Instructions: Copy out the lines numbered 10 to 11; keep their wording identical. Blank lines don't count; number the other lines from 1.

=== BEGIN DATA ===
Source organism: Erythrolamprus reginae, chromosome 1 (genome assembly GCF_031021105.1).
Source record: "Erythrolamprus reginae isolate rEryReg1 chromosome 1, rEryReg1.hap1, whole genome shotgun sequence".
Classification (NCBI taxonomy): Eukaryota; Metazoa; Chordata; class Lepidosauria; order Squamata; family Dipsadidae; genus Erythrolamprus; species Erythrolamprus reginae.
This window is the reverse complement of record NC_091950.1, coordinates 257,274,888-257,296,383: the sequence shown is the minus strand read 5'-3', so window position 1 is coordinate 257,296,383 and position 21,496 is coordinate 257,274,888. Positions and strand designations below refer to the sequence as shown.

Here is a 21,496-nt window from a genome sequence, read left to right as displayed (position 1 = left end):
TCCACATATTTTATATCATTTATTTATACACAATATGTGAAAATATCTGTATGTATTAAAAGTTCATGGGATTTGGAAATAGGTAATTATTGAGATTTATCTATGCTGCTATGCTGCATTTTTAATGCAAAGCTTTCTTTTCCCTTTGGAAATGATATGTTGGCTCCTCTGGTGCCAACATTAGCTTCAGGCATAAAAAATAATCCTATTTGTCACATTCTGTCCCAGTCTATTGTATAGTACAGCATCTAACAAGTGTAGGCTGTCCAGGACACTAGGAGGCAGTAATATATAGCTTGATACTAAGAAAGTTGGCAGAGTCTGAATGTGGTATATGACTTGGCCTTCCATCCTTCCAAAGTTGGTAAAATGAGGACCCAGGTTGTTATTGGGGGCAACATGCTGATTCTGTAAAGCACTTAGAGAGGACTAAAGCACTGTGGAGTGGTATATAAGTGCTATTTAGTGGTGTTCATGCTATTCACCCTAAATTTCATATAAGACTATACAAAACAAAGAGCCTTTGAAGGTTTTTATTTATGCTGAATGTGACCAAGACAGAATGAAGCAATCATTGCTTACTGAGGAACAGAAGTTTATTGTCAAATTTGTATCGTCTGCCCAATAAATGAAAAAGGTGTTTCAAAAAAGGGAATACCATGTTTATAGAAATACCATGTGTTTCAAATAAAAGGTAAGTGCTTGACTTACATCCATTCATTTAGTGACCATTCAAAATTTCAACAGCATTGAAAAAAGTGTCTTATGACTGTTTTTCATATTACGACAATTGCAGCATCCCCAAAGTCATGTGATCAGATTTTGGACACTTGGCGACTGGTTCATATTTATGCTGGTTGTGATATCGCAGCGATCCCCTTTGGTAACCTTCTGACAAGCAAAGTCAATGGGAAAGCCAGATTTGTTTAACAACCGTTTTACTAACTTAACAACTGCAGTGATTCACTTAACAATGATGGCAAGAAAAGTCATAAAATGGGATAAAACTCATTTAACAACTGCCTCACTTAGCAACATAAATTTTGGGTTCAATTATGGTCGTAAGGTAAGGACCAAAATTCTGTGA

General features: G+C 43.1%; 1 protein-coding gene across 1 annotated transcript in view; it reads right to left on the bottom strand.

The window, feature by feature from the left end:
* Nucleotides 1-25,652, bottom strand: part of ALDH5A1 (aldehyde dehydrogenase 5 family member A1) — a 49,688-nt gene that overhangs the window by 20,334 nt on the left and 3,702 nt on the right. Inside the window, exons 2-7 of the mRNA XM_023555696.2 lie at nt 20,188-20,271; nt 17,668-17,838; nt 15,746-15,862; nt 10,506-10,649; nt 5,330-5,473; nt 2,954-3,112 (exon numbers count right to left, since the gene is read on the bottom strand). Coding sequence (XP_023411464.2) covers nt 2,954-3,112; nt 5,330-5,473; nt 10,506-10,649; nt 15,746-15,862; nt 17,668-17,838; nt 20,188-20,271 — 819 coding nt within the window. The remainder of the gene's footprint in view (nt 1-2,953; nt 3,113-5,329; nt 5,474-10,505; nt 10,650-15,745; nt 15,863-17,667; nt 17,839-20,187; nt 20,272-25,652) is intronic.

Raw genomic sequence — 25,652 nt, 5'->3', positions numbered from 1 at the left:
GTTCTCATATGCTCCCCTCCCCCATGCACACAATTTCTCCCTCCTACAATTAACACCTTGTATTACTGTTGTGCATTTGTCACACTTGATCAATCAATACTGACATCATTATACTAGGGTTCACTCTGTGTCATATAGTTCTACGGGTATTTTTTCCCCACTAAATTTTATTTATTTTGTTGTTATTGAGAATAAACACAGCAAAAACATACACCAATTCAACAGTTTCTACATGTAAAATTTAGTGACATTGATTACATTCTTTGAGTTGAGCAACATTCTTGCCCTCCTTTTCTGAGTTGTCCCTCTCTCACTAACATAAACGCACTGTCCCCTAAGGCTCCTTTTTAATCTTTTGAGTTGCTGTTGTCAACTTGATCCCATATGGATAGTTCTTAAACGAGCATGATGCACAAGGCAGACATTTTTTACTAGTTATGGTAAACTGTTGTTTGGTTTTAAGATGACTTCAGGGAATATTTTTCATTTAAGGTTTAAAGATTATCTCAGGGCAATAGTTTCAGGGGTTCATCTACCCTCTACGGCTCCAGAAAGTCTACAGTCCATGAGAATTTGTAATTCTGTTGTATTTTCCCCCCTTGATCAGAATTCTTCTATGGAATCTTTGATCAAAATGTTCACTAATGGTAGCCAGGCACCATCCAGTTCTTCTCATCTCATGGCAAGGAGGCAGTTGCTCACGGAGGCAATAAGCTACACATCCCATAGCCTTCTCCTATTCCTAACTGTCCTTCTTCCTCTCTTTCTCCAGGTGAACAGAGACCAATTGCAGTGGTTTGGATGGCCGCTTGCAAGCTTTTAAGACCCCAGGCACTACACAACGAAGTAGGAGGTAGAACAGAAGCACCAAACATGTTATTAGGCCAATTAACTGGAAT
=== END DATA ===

Raw genomic sequence — 25,652 nt, 5'->3', positions numbered from 1 at the left:
GTTCTCATATGCTCCCCTCCCCCATGCACACAATTTCTCCCTCCTACAATTAACACCTTGTATTACTGTTGTGCATTTGTCACACTTGATCAATCAATACTGACATCATTATACTAGGGTTCACTCTGTGTCATATAGTTCTACGGGTATTTTTTCCCCACTAAATTTTATTTATTTTGTTGTTATTGAGAATAAACACAGCAAAAACATACACCAATTCAACAGTTTCTACATGTAAAATTTAGTGACATTGATTACATTCTTTGAGTTGAGCAACATTCTTGCCCTCCTTTTCTGAGTTGTCCCTCTCTCACTAACATAAACGCACTGTCCCCTAAGGCTCCTTTTTAATCTTTTGAGTTGCTGTTGTCAACTTGATCCCATATGGATAGTTCTTAAACGAGCATGATGCACAAGGCAGACATTTTTTACTAGTTATGGTAAACTGTTGTTTGGTTTTAAGATGACTTCAGGGAATATTTTTCATTTAAGGTTTAAAGATTATCTCAGGGCAATAGTTTCAGGGGTTCATCTACCCTCTACGGCTCCAGAAAGTCTACAGTCCATGAGAATTTGTAATTCTGTTGTATTTTCCCCCCTTGATCAGAATTCTTCTATGGAATCTTTGATCAAAATGTTCACTAATGGTAGCCAGGCACCATCCAGTTCTTCTCATCTCATGGCAAGGAGGCAGTTGCTCACGGAGGCAATAAGCTACACATCCCATAGCCTTCTCCTATTCCTAACTGTCCTTCTTCCTCTCTTTCTCCAGGTGAACAGAGACCAATTGCAGTGGTTTGGATGGCCGCTTGCAAGCTTTTAAGACCCCAGGCACTACACAACGAAGTAGGAGGTAGAACAGAAGCACCAAACATGTTATTAGGCCAATTAACTGGAAT